How does a boring paper check become a 21st century technological marvel?
Answer: When you can deposit it through your phone.
Mobile check deposit, or “remote deposit capture” as it’s known to banks, lets you deposit a check into your bank account by taking a picture of it with your smartphone or tablet.
How popular is this feature?
One Bank of America study of 1,300 adults found 63% of those who used a smartphone to do their banking had used mobile deposit.
And a November 2014 survey from The Pew Charitable Trusts found that 37 of the nation’s 50 largest banks offer consumers mobile deposit.
What’s the big attraction?
Convenience, says Betty Riess, a Bank of America spokeswoman in San Francisco.
“Once customers download the mobile banking app onto their tablet or smartphone, they can take photos of the front and back of the check and then follow a few simple steps to complete the deposit,” Riess says.
If you’re already a fan or ready to try it, here are 5 things you should know.
1. Your bank can cap how much you can deposit
While banks’ policies differ, it’s not unusual for mobile deposits to be subject to daily or monthly limits — or both. Pew found monthly limits ranged from $2,500 to $750,000 among the banks it examined.
Riess says “it’s primarily a measure to ensure there is no fraudulent activity.”
If you want to deposit more than your bank’s mobile limit, you’ll need to do it one of the old-fashioned ways.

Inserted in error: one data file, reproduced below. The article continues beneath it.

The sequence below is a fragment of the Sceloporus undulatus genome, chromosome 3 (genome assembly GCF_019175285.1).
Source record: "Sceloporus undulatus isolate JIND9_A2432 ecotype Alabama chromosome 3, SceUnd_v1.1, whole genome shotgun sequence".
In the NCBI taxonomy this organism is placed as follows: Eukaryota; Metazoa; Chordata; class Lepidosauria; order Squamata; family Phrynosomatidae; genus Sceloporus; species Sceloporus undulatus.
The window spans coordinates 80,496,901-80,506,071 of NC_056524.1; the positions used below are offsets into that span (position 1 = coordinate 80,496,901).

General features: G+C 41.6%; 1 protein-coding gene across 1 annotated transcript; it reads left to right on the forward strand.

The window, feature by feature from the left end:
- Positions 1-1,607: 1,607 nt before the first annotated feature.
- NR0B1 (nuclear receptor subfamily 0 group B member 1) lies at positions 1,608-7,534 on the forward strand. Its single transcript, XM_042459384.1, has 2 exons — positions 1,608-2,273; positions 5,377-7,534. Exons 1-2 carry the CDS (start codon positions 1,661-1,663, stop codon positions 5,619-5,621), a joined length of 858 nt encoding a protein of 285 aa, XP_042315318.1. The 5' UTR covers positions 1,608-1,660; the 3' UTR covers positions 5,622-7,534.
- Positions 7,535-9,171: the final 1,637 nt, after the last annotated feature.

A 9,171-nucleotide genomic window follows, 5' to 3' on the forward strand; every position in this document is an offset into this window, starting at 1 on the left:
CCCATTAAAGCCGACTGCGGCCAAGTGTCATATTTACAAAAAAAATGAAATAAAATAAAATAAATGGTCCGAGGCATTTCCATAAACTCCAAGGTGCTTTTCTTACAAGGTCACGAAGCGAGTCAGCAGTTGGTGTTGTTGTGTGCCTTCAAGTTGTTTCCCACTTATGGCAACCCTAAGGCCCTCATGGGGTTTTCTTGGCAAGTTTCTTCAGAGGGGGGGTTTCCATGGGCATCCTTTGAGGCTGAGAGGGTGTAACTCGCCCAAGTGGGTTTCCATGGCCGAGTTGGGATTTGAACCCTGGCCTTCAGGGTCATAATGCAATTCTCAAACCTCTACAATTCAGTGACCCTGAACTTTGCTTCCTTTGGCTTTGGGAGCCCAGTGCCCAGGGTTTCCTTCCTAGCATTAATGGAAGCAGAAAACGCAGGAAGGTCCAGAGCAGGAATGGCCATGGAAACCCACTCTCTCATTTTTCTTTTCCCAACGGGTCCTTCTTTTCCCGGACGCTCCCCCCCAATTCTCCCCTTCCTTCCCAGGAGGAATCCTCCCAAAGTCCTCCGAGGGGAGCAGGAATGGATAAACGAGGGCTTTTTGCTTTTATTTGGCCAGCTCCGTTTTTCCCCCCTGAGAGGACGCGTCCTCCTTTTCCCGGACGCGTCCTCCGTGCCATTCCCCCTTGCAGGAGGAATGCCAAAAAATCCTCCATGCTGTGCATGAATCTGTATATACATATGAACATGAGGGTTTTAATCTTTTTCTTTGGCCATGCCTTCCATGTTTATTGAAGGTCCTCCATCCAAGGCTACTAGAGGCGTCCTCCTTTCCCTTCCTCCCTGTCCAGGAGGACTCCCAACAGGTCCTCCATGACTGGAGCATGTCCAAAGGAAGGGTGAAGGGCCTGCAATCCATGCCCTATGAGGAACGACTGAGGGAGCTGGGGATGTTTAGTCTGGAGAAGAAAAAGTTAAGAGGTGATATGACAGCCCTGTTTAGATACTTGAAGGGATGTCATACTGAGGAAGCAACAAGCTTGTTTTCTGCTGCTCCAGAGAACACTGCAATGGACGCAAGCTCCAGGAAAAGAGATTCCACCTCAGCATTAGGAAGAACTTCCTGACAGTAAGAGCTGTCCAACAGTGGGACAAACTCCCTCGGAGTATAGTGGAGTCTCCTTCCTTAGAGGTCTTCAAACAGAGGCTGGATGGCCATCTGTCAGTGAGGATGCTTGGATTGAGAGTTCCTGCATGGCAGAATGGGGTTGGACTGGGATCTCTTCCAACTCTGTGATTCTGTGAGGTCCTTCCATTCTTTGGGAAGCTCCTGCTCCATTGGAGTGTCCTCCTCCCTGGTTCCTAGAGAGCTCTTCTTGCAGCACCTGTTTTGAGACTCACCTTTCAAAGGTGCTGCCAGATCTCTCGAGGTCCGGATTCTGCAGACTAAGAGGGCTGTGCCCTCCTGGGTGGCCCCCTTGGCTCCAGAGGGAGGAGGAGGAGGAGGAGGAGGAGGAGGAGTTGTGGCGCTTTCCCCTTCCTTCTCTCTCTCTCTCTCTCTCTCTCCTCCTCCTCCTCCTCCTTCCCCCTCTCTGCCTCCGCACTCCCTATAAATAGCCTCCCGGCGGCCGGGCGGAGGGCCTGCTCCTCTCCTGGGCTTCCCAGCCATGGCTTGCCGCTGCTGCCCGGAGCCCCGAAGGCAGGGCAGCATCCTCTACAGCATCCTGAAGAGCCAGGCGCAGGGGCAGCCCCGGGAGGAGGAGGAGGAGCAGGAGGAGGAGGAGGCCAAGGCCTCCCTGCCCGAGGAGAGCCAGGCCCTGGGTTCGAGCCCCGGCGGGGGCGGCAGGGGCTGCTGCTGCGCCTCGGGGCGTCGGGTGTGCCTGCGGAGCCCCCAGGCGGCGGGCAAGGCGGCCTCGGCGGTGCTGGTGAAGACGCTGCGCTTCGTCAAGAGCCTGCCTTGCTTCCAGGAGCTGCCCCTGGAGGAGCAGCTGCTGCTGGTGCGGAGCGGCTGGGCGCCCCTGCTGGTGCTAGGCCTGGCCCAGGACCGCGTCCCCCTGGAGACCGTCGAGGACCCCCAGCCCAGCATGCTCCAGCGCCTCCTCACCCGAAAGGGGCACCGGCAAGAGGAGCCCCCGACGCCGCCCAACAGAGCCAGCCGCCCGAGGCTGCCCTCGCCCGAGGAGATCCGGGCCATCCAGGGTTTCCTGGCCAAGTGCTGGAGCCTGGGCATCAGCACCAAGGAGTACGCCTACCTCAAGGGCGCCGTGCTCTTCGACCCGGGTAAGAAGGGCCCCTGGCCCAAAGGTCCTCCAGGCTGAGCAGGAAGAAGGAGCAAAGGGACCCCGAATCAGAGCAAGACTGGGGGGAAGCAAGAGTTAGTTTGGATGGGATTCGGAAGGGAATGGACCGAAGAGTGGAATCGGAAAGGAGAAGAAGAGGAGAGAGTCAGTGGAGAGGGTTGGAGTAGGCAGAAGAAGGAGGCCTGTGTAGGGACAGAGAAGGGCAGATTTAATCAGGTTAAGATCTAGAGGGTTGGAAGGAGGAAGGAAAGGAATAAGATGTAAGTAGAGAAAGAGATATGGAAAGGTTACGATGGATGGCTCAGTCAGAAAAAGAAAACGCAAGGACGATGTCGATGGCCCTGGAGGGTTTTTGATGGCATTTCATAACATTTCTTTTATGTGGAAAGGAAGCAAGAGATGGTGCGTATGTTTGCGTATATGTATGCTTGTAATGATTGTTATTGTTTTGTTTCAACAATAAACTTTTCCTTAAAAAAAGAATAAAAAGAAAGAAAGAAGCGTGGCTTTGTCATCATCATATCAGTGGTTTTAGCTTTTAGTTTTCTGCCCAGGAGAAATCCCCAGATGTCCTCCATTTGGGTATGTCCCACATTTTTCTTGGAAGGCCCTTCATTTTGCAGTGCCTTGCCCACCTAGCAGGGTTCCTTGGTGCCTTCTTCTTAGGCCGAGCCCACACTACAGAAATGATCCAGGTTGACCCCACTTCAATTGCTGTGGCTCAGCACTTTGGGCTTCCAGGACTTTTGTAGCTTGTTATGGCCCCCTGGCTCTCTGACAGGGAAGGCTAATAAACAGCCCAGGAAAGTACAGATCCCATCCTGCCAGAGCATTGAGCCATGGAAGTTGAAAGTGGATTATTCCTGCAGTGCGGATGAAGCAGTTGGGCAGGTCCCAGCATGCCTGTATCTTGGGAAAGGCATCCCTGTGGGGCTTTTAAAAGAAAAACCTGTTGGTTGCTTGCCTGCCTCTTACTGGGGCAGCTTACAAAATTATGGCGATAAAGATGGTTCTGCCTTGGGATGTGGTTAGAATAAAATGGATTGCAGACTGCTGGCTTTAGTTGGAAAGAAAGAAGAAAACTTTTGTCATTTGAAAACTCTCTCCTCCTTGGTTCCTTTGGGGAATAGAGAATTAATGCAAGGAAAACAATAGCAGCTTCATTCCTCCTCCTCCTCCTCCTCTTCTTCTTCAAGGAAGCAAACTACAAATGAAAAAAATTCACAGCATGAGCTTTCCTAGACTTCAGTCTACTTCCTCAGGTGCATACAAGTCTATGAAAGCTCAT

2. Your bank can return a deposit even after you receive a confirmation
Smartphones haven’t yet solved the problem of checks that bounce due to insufficient funds in the account they’re drawn against. If there’s not enough money and the account doesn’t have overdraft service, you won’t receive the funds.
“It’s the same as why a check might be rejected if it’s deposited through other means,” Riess explains.
3. Your bank can place a hold on mobile-deposited funds
Funds that are deposited before the bank’s evening cutoff usually will be available the next business day, regardless of how they’re deposited. Miss the cutoff and you’ll have to wait.
4. Banking apps don’t store check images on your smartphone
“For added protection, the images of the check are stored securely at the bank, not on the customer’s mobile device,” Riess explains.
The benefit is that if your device is lost or stolen, it won’t be full of pictures of checks you’ve deposited.
5. Your smartphone can help you capture check images
While older apps might have difficulty recognizing checks, newer versions generally are more adept and may have on-screen guidelines to show you where to position your check and smartphone.
“When the app gets a good image,” Riess says, “it automatically snaps the picture.”